When it comes to achieving a smooth, glowing complexion, addressing flaky skin is the first step. Between over-exfoliation and using the wrong products for your skin type, there are many other things that aggravate dry skin. Still, that doesn’t mean there aren’t ways you can get the ultra-hydrated complexion you’ve wished for.
Dry skin happens when there isn’t enough moisture in the epidermis – the most superficial outer layer of your skin. This layer is the body’s first line of defence against elements including water and weather. Dry skin can develop on any part of the body and it begins to feel rough, tight and itchy and can even start to redden and become more sensitive. While watching what you eat and getting quality sleep can help you achieve healthy skin, to improve your dry skin condition, there are other steps you may need to take.
Figure Out If Your Skin Is Dry or Dehydrated
Sometimes, people mistake their dry skin for dehydrated skin. The difference is: dry skin refers to a skin type (just like oily) while dehydrated skin refers to a skin condition. Dry skin type lacks oil, can be a result of genetics and appears flaky and rough. Dehydrated skin lacks water, can happen after consuming caffeine or alcohol and appear dull and tight.
If you have teensy pores and nary a pimple, you probably have dry skin. Moreover, if you experience flakiness and irritation, you can feel even more confident about your diagnosis. On the other hand, if you’re experiencing tightness or a dull complexion, or you’ve had a night of drinking, you likely have dehydrated skin.
Keep Moisture in The Skin
Using a good skin moisturiser is the first step in combating dry skin. Skin moisturisers have the ability to rehydrate the top layer of skin cells and seal in the moisture. As a rule of thumb, the thicker and greasier a moisturiser is, the more effective it will be.
One great example of that is the Weleda Skin Food face and body skincare. It is an ultra-rich cream that intensely hydrates, protects and restores the skin with oils and nourishing plant extracts. It’s a 100% certified natural mixture of calendula, organic chamomile, rosemary leaf extracts, sunflower seed oil, pansy, sweet almond oil and organic beeswax. Weleda Skin Food face and body line has received several awards for being the best natural skin care product.
Can Weleda Skin Food cream be used on the face? You may hear a lot of people saying it’s great for hands, feet and elbows, but the truth is this product can absolutely be used on the face. As for how to use Weleda skin food on face, apply the cream sparingly to your skin, and gently massage until it’s fully absorbed. You can use it as a facemask for hydrating the skin, as an eye cream for reducing puffiness, a protective balm around your lips in cold weather and even as a makeup primer when used with mineral powder.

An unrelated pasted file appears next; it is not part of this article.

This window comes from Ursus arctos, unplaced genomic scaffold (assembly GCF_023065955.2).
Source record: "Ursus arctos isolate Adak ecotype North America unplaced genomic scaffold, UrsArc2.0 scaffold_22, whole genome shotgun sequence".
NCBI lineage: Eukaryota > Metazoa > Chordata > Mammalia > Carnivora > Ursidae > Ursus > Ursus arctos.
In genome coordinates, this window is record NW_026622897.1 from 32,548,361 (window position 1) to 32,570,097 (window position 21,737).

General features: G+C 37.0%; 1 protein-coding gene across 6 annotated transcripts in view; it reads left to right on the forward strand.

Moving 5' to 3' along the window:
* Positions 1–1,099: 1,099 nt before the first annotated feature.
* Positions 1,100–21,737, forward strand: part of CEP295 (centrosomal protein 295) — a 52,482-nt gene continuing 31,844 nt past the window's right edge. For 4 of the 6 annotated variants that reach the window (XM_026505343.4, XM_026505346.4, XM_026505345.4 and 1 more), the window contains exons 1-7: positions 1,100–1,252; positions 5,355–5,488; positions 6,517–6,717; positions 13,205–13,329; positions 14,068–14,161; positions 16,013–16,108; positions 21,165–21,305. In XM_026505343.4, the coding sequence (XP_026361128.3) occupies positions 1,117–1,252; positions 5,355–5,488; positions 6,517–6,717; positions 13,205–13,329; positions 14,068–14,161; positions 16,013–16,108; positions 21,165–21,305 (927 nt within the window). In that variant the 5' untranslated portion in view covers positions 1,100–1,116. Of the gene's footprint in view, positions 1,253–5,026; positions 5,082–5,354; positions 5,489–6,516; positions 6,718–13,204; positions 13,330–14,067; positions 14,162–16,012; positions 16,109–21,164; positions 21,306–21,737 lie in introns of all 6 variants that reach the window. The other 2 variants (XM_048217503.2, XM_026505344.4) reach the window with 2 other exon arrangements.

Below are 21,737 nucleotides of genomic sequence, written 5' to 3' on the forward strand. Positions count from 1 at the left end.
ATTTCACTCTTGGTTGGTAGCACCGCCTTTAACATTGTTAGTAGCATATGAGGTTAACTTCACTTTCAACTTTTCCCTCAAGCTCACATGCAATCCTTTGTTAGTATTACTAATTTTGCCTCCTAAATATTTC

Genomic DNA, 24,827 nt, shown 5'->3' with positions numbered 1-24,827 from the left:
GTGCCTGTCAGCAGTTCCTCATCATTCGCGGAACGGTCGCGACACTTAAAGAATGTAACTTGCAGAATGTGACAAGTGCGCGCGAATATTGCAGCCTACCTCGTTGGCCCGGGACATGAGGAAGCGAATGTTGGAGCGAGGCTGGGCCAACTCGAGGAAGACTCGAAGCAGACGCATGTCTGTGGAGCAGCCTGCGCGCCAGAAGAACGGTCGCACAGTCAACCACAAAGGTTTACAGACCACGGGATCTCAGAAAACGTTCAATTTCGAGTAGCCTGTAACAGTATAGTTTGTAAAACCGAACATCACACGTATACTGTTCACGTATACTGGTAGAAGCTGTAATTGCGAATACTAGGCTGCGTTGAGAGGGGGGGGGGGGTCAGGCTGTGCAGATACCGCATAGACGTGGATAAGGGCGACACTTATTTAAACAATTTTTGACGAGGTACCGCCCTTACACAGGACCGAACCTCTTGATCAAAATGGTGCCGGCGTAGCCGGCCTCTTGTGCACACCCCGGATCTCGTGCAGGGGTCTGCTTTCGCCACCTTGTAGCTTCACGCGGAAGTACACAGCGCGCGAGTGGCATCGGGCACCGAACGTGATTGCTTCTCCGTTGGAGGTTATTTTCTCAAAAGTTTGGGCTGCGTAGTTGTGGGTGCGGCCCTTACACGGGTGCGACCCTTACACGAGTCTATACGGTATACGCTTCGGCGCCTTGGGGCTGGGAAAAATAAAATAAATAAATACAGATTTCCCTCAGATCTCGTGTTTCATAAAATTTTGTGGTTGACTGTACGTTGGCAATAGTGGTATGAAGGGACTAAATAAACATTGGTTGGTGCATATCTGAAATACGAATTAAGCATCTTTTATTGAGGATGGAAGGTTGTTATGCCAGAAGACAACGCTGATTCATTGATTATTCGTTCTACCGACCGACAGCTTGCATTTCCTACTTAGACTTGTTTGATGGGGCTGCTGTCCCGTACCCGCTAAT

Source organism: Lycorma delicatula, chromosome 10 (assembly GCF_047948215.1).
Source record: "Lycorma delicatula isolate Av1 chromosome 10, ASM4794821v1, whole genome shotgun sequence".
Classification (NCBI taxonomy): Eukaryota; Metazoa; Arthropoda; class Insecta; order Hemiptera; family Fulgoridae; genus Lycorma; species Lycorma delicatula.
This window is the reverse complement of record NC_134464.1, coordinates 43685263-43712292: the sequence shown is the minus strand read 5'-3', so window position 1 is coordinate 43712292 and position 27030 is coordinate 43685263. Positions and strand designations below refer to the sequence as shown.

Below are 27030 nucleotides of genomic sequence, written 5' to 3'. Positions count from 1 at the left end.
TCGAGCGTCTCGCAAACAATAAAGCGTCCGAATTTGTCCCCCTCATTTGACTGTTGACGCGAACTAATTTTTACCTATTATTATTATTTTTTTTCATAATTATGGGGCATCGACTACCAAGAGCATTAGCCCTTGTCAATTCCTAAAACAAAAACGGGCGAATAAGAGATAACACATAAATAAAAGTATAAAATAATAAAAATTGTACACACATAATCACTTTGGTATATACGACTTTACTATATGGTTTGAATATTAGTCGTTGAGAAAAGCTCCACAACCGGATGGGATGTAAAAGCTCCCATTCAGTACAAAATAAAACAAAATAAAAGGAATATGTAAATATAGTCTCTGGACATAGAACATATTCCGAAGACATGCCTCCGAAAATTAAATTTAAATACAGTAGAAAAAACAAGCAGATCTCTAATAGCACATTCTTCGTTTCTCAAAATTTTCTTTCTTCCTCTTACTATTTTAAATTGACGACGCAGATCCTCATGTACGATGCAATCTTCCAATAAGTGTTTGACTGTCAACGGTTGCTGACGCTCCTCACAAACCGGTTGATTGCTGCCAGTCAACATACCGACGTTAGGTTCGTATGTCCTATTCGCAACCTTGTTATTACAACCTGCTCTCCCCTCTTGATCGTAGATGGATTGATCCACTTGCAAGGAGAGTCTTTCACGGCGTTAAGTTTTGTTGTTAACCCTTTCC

But Weleda Skin Food is a versatile product that has many uses. You can also apply it to your nails and hands as a cuticle conditioner, as a barrier cream by massaging it into dry areas, on dehydrated skin as a revitalize and even on your hair to treat split ends. For better results, use it several times a day whenever you realize that your skin needs nourishing, especially on your hands, feet and elbows.
Avoid Over-Exfoliating Your Skin
Using facial cleansing twice a day or overusing retinol or acid serums may result in dry skin. While many think these habits will improve their skin’s appearance, in reality, they’re damaging their skin’s moisture barrier, which results in surface dryness and irritation. According to experts, any form of exfoliation can damage the protective skin barrier and triggers an inflammatory response in the skin.
While acute inflammation helps stimulate collagen and elastin synthesis, long-term inflammation and barrier damage can trigger many skin concerns and conditions. If the skin is already dry and the skin barrier is more damaged, over-exfoliating will exacerbate the problem.
This doesn’t mean you should stop exfoliating your skin completely. It’s still important to exfoliate dry and sensitive skin because if you don’t remove the dead skin on the surface, your hydrating and treatment products won’t be able to absorb properly. Consider reserving physical exfoliation to the professionals (like microdermabrasion) and give preference to chemical exfoliants of low concentrations to prevent triggering damage response.
Sun damage is one of the main culprits behind dry skin, roughness and wrinkles. To help prevent that damage, wear a broad-spectrum SPF 30 sunscreen year-round and dress accordingly. Overdressing can lead to overheating and perspiring excessively, both with can irritate the skin. Consider wearing a light, loose, long-sleeved shirt when out in the sun, and add a wide-brimmed hat to your combos to protect your neck, eyes and ears. Also, consider using a lip balm with SPF 15 sunscreen to prevent dry, chapped lips.